If the principal European nations were not free through conscription from the problem which now disturbs the military authorities of Britain, the lack of sufficient numbers willing to enter the manslaying profession, we should soon hear the demand formulated for a league of peace among the nations. The subject of war can never be studied without recalling this simplest of all modes for its abolition. Five nations cooperated in quelling the recent Chinese disorders and rescuing their representatives in Pekin. It is perfectly clear that these five nations could banish war. Suppose even three of them formed a league of peace—inviting all other nations to join—and agreed that since war in any part of the civilized world affects all nations, and often seriously, no nation shall go to war, but shall refer international disputes to the Hague conference or other arbitral body for peaceful settlement, the league agreeing to declare non-intercourse with any nation refusing compliance. Imagine a nation cut off to-day from the world. The league also might reserve to itself the right, where non-intercourse is likely to fail or has failed to prevent war, to use the necessary force to maintain peace, each member of the league agreeing to provide the needed forces, or money in lieu thereof, in proportion to her population or wealth. Being experimental and upon trial, it might be deemed advisable, if necessary, at first to agree that any member could withdraw after giving five years’ notice, and that the league should dissolve five years after a majority vote of all the members. Further provisions, and perhaps some adaptations, would be found requisite, but the main idea is here.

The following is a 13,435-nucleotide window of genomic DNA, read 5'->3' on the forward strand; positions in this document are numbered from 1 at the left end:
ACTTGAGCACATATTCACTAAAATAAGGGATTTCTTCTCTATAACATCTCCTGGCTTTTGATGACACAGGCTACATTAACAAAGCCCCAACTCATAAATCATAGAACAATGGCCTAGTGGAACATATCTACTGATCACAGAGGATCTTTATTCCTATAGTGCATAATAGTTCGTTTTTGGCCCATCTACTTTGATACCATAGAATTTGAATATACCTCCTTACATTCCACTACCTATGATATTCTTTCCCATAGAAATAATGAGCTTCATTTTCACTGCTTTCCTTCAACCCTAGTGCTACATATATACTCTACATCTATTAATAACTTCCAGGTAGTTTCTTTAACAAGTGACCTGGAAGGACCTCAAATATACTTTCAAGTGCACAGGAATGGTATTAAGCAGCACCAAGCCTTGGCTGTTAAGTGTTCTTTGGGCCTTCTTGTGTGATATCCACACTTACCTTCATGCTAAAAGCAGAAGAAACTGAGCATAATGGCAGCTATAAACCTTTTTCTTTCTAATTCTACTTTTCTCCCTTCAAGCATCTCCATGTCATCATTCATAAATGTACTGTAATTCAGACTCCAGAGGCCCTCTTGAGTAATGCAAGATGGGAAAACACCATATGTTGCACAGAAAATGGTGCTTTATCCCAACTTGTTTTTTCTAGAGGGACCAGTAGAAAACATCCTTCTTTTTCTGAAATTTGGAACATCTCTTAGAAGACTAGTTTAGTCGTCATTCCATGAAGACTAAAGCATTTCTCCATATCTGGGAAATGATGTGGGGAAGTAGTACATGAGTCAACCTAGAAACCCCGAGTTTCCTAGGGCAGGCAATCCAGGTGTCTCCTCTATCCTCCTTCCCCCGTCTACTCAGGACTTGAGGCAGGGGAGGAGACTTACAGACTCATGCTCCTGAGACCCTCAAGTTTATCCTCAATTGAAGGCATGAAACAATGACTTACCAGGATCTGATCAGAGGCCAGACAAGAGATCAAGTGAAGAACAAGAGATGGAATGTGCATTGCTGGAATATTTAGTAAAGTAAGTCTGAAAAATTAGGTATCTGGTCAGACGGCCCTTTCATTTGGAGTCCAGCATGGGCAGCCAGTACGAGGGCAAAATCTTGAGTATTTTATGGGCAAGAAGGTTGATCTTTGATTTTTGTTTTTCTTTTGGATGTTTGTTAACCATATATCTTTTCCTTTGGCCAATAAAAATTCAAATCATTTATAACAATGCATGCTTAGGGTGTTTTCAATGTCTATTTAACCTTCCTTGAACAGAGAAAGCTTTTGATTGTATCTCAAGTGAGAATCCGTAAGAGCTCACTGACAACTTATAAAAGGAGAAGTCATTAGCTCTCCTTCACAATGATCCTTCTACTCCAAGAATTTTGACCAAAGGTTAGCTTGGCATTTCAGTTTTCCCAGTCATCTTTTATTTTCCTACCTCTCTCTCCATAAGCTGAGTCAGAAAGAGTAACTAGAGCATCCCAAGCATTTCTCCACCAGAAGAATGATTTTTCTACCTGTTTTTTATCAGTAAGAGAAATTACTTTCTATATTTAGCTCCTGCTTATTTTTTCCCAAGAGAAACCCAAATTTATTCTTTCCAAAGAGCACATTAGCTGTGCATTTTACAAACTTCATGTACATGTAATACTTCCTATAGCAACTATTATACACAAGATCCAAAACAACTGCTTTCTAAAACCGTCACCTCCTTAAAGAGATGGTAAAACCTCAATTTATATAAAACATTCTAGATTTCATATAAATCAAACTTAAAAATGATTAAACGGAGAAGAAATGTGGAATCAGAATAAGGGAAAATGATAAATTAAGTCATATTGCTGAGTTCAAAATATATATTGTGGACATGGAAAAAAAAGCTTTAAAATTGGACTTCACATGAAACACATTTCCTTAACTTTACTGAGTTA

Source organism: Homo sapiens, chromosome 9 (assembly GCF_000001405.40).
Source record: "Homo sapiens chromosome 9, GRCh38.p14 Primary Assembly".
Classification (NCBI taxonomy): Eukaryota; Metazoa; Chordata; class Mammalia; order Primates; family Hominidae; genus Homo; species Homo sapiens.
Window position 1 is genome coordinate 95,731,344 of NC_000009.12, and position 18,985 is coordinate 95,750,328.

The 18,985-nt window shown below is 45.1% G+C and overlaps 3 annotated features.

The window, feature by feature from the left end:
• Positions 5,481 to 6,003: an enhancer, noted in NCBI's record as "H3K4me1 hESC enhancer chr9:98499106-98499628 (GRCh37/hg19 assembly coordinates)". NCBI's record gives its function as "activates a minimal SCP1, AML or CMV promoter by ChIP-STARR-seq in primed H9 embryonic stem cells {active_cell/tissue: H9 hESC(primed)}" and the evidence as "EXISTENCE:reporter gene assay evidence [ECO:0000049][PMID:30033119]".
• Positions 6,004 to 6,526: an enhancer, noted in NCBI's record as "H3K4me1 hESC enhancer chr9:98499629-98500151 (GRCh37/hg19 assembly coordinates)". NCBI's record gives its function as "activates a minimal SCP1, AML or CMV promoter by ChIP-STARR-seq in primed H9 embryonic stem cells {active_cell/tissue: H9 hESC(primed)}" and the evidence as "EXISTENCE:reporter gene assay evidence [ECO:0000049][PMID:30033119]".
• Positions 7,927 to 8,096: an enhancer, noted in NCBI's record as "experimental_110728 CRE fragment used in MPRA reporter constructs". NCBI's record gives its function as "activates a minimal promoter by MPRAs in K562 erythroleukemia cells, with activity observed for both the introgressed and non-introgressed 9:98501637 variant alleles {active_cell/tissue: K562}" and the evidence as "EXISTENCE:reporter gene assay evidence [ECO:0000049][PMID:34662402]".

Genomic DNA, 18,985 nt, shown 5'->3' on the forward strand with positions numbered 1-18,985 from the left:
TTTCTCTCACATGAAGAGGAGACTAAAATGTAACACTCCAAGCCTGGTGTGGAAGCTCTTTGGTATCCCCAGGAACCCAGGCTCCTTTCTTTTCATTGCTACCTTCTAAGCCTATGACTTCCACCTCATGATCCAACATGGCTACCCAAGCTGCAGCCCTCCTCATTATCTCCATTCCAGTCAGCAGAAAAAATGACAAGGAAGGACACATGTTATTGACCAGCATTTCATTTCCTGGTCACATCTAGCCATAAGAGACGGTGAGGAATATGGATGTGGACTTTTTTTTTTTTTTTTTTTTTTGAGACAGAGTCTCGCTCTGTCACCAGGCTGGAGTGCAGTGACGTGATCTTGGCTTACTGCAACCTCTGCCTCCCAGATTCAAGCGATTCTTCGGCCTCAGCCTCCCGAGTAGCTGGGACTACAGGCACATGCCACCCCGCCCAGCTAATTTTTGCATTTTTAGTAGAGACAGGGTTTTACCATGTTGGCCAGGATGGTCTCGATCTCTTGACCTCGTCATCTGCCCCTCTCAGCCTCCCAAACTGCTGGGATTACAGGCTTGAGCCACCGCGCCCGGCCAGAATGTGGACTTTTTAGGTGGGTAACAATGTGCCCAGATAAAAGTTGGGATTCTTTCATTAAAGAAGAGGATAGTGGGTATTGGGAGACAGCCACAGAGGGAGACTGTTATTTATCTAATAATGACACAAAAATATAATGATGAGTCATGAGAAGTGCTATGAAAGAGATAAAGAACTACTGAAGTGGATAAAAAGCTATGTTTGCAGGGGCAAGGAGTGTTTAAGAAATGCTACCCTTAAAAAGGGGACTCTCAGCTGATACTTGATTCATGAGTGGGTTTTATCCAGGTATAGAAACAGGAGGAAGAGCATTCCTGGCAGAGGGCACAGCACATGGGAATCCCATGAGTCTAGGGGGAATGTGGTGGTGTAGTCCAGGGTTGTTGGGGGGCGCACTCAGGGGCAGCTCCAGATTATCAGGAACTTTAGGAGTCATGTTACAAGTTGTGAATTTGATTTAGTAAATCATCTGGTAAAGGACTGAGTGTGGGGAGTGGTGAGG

The Emperor of Russia called the Hague conference, which gave us an international tribunal. Were King Edward or the Emperor of Germany or the President of France, acting for their governments, to invite the nations to send representatives to consider the wisdom of forming such a league, the invitation would no doubt be responded to and probably prove successful.

The number that would gladly join such a league would be great, for the smaller nations would welcome the opportunity.